DUBAI/NAIROBI (Reuters) – Middle Eastern and African governments are failing to take the action required to protect their airlines from the economic crisis caused by the new coronavirus pandemic, the International Air Transport Association (IATA) said on Thursday.
Several states have stepped in to help their airlines that have seen travel demand decimated by the global outbreak, such as the United States, Singapore and Australia, though few in the Middle East have made their intentions clear.
IATA, which represents 290 global airlines, has been consulting with African and Middle Eastern governments, regulators and stakeholders on how to revive air travel as some countries start to slowly ease lockdowns.
However, IATA Vice President for Africa and the Middle East, Muhammad Albakri, said the association was not satisfied with Middle Eastern state efforts to support their airlines.
“We have not seen the desired movements and decisions of governments and decision makers to … put on the table the economic stimulation packages and the rescue packages, financial packages necessary to keep the airlines in the region alive,” Albakri said on a call with reporters.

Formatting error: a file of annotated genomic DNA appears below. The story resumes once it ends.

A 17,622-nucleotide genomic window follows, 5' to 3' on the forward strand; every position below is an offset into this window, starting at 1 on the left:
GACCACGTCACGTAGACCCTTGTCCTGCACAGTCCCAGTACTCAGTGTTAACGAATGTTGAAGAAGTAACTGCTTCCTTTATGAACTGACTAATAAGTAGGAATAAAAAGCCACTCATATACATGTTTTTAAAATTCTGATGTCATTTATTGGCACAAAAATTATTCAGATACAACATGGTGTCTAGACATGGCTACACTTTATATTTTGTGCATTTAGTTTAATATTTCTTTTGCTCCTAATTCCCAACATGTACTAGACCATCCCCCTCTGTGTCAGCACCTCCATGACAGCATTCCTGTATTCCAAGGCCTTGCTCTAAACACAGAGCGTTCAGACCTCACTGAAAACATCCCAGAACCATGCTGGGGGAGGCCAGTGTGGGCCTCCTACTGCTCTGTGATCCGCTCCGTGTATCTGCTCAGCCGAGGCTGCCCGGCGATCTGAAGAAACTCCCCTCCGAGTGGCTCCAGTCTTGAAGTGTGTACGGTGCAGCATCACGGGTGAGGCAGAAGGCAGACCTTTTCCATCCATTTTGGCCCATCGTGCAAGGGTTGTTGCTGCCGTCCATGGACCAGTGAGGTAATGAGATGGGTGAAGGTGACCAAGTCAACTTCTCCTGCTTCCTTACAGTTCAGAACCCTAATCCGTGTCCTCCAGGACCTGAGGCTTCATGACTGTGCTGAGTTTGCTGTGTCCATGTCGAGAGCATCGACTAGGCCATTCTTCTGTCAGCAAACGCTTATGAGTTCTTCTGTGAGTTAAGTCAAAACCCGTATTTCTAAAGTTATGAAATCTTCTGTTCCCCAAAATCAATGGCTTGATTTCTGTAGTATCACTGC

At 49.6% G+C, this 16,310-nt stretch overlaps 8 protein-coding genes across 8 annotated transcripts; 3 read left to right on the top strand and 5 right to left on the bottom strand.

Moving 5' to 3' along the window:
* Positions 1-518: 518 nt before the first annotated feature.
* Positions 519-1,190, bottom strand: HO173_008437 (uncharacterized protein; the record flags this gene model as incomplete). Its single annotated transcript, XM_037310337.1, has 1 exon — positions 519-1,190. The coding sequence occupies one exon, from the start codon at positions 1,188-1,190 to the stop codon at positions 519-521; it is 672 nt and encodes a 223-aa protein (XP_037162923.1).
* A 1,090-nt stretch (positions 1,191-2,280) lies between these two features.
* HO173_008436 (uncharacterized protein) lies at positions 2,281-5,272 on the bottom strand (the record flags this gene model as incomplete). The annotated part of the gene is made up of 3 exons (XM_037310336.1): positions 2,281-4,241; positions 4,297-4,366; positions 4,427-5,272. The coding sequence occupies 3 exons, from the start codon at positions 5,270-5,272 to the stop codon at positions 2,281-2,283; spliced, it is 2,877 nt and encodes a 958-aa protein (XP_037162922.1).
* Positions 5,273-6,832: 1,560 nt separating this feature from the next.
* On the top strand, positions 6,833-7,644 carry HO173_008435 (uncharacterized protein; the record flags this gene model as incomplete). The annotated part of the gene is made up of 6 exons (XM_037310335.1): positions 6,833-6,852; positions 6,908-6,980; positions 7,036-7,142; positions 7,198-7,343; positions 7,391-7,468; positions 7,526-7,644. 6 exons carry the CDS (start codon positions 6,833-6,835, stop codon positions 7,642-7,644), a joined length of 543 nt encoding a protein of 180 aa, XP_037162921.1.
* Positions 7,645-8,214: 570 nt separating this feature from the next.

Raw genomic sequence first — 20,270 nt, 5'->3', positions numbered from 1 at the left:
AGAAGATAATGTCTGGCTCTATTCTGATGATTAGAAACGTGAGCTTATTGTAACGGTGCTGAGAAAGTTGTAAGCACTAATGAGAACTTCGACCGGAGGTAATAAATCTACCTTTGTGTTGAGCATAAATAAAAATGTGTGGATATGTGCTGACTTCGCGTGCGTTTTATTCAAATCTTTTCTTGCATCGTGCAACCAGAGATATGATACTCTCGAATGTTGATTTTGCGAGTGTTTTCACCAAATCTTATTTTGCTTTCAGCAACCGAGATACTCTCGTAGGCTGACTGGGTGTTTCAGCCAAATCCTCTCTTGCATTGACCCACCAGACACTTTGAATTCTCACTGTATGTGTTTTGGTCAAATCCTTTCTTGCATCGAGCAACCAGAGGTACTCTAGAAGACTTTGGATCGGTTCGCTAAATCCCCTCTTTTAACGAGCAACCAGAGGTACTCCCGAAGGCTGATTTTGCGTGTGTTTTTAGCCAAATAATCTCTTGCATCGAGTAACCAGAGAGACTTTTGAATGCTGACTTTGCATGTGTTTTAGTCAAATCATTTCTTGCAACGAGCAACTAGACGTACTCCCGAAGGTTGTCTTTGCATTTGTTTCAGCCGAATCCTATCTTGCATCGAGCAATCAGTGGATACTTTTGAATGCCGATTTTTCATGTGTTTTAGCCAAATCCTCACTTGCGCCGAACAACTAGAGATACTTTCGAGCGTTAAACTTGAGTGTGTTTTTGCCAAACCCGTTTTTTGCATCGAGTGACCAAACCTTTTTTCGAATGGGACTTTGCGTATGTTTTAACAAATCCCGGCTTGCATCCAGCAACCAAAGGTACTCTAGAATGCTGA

IATA wants to see Middle Eastern governments “prioritise aviation and announce specific rescue measures for the airlines and aviation industry in line with other nations,” he said.
The industry body also warned African airlines were on the verge of collapse unless governments urgently stepped in.
“Air Mauritius has entered voluntary administration, South African Airways and SA Express are in business rescue, other distressed carriers have placed staff on unpaid leave or signalled their intention to cut jobs. More airlines will follow if urgent financial relief is not provided,” Albakri said.
Estimated revenue losses for Middle Eastern carriers from the outbreak have risen to $24 billion, compared with $7.2 billion on March 11, while estimated African losses have stretched to $6 billion from $4 billion, IATA said.
Few Middle Eastern governments have said whether they would prop up the region’s airlines, which are mostly state-owned.
Dubai has promised new funding to state carrier Emirates, but has not disclosed details, while Qatar Airways has said it would eventually seek government support.
(Reporting by Alexander Cornwell; Editing by Susan Fenton and Mark Potter)